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TimberWest November/December 2013

January/February 2016

ON THE COVER
Photo taken at the 2015 Oregon Logging
Conference

Download the OLC Showguide

Running Big, Running Strong
Jerry DeBriae, owner and founder of Jerry DeBriae Logging Inc. of Cathlamet, Washington, has over five decades of experience tackling just about every challenge a logging contractor will face.

A Road Well Travelled
R D Reeves Construction finds the solutions to stay diversified and local.

Woody Biomass
Stripping fact from fiction

All Hands on Deck
Miller Timber Services and Wildland Firefighting Crews

Tire Evaluation Test

China Amping up Imports
China aims to increase the volume of timber imports from the U.S. despite stagnant economy.

Foresters Face Paradigm Shift 
for Logging Steep Slopes

Technology from New Zealand is set to create a whole new — and safer — way of logging

Gradual Growth for North American Sawmill
Vancouver Urban Timberworks started out modestly and grew into their new Wood-Mizer WM1000

DEPARTMENTS

In the News

Association News

Machinery Row

New Products

Guest Column

 

 

 

 

 

 

 

 CLICK to download a pdf of this article

Paivi Yuval, senior forester
at Intelescope SolutionsCan Drones Provide a Critical Edge in Forestry Asset and Risk Management

Forestry owners in the United States face a multitude of challenges with regard to the management of their risks and assets. Often their forest areas are too large to manage safely and accurately with traditional “boots on the ground” methods.

In this conversation, Paivi Yuval, senior forester at Intelescope Solutions, answers key questions regarding drone technology and how unmanned aircraft systems (UAS) can assist in—and perhaps revolutionize—forestry asset and risk management.

How well do American forestry owners and managers maintain forest assets and risks? What mistakes do they make regarding the management of their forestry risks and assets?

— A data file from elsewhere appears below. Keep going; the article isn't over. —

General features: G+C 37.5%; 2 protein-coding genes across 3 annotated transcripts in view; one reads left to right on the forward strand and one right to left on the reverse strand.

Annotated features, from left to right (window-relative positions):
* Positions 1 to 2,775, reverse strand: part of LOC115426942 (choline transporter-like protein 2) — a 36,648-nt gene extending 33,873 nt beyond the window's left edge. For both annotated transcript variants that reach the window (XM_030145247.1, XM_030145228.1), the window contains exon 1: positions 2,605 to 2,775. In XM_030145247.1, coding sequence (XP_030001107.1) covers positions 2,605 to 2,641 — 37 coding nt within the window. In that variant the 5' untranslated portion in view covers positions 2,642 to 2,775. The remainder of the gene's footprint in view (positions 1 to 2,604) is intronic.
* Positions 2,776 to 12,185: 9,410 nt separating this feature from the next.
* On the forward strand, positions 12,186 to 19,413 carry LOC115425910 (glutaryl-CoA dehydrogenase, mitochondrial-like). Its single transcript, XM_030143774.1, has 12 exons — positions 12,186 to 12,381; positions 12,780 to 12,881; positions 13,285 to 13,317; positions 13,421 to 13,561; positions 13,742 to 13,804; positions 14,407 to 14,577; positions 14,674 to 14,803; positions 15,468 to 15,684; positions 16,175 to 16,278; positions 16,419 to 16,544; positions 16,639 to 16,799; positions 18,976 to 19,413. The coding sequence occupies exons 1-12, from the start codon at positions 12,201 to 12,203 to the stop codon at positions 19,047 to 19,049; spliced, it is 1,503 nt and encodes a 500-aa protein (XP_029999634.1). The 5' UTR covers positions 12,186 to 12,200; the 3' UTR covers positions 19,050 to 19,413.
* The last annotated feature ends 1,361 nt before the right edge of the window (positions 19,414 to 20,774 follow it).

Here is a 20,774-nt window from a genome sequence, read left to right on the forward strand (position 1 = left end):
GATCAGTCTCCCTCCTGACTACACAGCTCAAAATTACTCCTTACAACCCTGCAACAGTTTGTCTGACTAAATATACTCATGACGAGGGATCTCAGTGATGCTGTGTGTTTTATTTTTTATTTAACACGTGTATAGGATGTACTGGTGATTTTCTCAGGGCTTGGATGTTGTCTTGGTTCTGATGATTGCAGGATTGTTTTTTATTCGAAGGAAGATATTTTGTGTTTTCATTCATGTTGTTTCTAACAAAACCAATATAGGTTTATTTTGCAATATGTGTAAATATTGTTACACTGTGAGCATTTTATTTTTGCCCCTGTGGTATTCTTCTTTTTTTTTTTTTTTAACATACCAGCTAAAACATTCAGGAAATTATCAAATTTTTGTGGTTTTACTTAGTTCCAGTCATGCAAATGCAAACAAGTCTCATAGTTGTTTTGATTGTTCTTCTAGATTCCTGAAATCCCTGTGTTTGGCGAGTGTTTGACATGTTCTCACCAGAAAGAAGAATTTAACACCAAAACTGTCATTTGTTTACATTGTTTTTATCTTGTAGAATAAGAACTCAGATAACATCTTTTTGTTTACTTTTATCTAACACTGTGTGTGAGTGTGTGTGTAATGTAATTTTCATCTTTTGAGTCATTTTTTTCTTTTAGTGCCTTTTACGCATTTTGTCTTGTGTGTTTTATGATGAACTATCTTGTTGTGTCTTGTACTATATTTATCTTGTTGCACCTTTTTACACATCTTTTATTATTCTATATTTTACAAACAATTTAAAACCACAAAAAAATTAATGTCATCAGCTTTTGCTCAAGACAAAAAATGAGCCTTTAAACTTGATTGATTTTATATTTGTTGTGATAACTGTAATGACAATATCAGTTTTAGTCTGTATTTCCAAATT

Paivi Yuval, senior forester at Intelescope Solutions

Decisions made in forestry are all about timing: knowing the right time to harvest, perform thinning or any other silvicultural operation, or sell or buy timberland. The information these determinations are based upon is very often incomplete. This creates the potential for a high level of unknown risk, and therefore, a suboptimal environment for decision-making.

The risks are particularly high when purchasing timberlands, which are very long-term and financially large-scale investments.

How are forestry owners/managers currently controlling their forestry risks and assets?

They collect a plethora of information regarding their assets, most of which is done in a traditional fashion: boots on the ground sampling. This expensive, time consuming, and risky approach includes assessing a portion of the forest area (a designated percentage) and making generalized assumptions about the forest as a whole based on those results.

How widely used are drones in the management of forestry risks and assets?

In the U.S., drones are on the verge of revolutionizing the industry. The FAA has approved over 700 exemptions for commercial drone operations in the U.S. under Part 333 and continues to receive about 50 applications per month, according to the Bard College Center for the Study of the Drone. While drones are not currently widely used in the U.S., that could change very soon.